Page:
And if you have a lactation consultant who’s not super skilled with that, you may want to find a speech language pathologist here in the US is how they’re known. They can be the ones who can direct you but your pediatrician doesn’t know I guarantee you they have zero training on bottle feeding.
It’s going to be a speech language pathologist or an IBCLC . Not a lactation counselor, not a lactation educator. They are typically not going to have this training.
So you want the right bottle for a lot of reasons but like on a broader view, we want your baby’s feeding time to be relaxed. You want it to be hassle-free. Okay, and so just think about the way that you eat and the way that we should be eating.
Now, if you’re a new mom, I’ve been a mom for a while, you may eat too quickly for your own good because you know that baby’s gonna wake up anytime soon.
But you want feeding to be a happy time, right? We don’t want it to be causing discomfort. We don’t want it to be frustrating. And a lot of bottles can do that.
So your baby’s feeding experiences at the bottle if it’s overwhelming, if it’s frustrating, if it’s scary in any way, they’re going to have a hard time. And we’re teaching them feeding skills for Life.
With breastfeeding, or bottle feeding, we’re actually teaching your baby to have a relationship with food. And we want it to be a healthy relationship with food. We do not want to be raising children who are over eaters. We don’t want to be raising children who have a negative experience with feeding and swallowing. So it’s very, very important that we set the stage correctly. So it’s not so much the bottle itself.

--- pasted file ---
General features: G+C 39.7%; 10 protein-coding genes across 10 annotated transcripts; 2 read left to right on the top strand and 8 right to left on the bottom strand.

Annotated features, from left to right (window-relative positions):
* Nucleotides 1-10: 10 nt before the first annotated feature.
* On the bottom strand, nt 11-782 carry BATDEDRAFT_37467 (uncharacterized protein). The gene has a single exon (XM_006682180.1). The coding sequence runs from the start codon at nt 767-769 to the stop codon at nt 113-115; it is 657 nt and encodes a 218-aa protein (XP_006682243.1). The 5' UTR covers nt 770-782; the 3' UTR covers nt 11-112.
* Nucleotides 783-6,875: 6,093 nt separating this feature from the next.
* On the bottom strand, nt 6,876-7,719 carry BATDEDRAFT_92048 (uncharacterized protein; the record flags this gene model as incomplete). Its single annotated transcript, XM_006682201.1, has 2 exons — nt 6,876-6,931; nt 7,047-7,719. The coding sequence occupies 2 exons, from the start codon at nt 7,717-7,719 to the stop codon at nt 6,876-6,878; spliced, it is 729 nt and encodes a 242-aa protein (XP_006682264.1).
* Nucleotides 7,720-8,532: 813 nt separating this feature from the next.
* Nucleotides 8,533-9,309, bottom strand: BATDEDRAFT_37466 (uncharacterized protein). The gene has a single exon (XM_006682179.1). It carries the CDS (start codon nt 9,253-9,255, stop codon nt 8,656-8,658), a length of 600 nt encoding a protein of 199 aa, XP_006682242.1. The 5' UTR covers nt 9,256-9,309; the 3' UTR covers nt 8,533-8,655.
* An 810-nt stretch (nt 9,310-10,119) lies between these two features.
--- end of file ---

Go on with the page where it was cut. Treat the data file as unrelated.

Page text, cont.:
This is the misconception if you want to use plastic fine, if you want to use glass fine. Do I think glass is better than plastic? Yes, I mean, I suppose so. The plastics these days with bottles, they’re free of a lot of the chemicals that we’re concerned about. I’m not overly concerned about it. Because really, I mean, if you think about how you’re storing breast milk, you’re probably storing it in plastic breast milk storage bags, you should not generally be storing breast milk in a bottle with a bunch of air sitting on top of it it is going to break down faster, you should be storing it as much as you can in an airtight container, which is usually a breast milk storage bag, and those are plastic.
And stored at cool temperatures. Most of those things aren’t going to leach into the milk. So I’m not super, super worried. But if you are, then by all means use glass bottles, I will tell you, though, that what’s most important, is the bottle nipple. It’s not the bottle itself, it’s the bottle nipple.
And you may not always have a bottle, that is glass that goes with the bottle nipple that would be suggested. So what’s more important is proper feeding mechanics and a proper feeding experience, versus what the actual materials the bottle is made out of.
If they have it in glass, great, by all means that’s the best. Okay, but the nipple of the bottle is generally going to be made out of silicone. And they come in a large assortment of sizes and flow rates.